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  1. #1
    Thailand Expat AntRobertson's Avatar
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    Soldier gets two new arms

    This is pretty amazing, modern medicine and all that!

    [Ps. Mod(s) - feel free to shift this if necessary, I can't post in 'News']

    Soldier gets two new arms
    By Marilynn Marchione
    5:30 AM Wednesday Jan 30, 2013


    They're moving, says quad-amputee a month after limb and bone marrow transplant.

    EXPAND
    Brendan Marrocco. Photo / AP
    The first American soldier to survive after losing all four limbs in the Iraq war has received a double-arm transplant.

    Brendan Marrocco had the operation on December 18 at Johns Hopkins Hospital in Baltimore, his father said yesterday.

    The 26-year-old Marrocco was injured by a roadside bomb in 2009.

    Those new arms "already move a little," Marrocco tweeted a month after the operation.

    He also received bone marrow from the same dead donor who supplied his new arms. That novel approach is aimed at helping his body accept the new limbs with minimal medication to prevent rejection.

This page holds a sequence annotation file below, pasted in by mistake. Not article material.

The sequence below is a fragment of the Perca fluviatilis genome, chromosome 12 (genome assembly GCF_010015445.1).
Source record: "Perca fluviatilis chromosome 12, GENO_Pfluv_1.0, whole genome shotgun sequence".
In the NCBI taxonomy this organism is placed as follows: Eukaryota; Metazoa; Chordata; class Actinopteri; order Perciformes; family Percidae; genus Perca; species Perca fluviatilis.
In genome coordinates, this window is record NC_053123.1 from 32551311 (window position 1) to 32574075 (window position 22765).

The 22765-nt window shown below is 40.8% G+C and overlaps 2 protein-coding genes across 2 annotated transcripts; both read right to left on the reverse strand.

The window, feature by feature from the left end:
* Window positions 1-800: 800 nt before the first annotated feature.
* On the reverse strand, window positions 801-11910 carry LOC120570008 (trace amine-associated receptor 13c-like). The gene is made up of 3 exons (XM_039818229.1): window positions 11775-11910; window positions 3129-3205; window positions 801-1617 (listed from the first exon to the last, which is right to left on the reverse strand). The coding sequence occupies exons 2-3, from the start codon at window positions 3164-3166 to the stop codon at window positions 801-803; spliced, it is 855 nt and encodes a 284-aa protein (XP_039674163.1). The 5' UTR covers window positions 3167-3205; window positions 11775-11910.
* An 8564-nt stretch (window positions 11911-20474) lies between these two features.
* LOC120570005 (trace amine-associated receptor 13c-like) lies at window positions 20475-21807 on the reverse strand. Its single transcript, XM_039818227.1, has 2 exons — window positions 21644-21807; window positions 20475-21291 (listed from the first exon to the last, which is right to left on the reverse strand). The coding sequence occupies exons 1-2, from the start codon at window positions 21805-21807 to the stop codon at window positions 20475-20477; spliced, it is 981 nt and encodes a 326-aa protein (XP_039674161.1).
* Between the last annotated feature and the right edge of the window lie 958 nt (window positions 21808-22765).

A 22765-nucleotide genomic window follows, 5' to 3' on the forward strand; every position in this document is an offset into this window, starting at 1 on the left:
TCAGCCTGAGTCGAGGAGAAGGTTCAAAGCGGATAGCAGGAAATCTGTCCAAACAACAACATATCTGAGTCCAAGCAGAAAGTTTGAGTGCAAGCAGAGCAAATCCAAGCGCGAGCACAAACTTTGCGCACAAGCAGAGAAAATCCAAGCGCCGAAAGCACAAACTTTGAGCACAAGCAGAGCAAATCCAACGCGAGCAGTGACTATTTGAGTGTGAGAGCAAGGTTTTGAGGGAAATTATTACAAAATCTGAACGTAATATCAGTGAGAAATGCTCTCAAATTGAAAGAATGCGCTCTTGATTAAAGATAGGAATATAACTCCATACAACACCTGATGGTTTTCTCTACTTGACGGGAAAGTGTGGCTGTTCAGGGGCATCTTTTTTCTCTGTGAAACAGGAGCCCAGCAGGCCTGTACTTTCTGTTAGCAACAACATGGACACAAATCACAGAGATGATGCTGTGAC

The military is sponsoring operations like these to help wounded troops. About 300 have lost arms or hands in the wars.

    "He was the first quad-amputee to survive" from the wars in Iraq and Afghanistan, and there have been four others since then, said Brendan Marrocco's father, Alex Marrocco.

    The Marroccos wanted to thank the donor's family for "making a selfless decision ... making a difference in Brendan's life". On Facebook, Brendan Marrocco describes himself as a "wounded warrior ...

    very wounded."

    "Ohh yeah today has been one month since my surgery and they already move a little," Brendan Marrocco tweeted on January 18.

    Responding to a tweet from Nascar driver Brad Keselowski, he wrote: "Dude I can't tell you how exciting this is for me. I feel like I finally get to start over."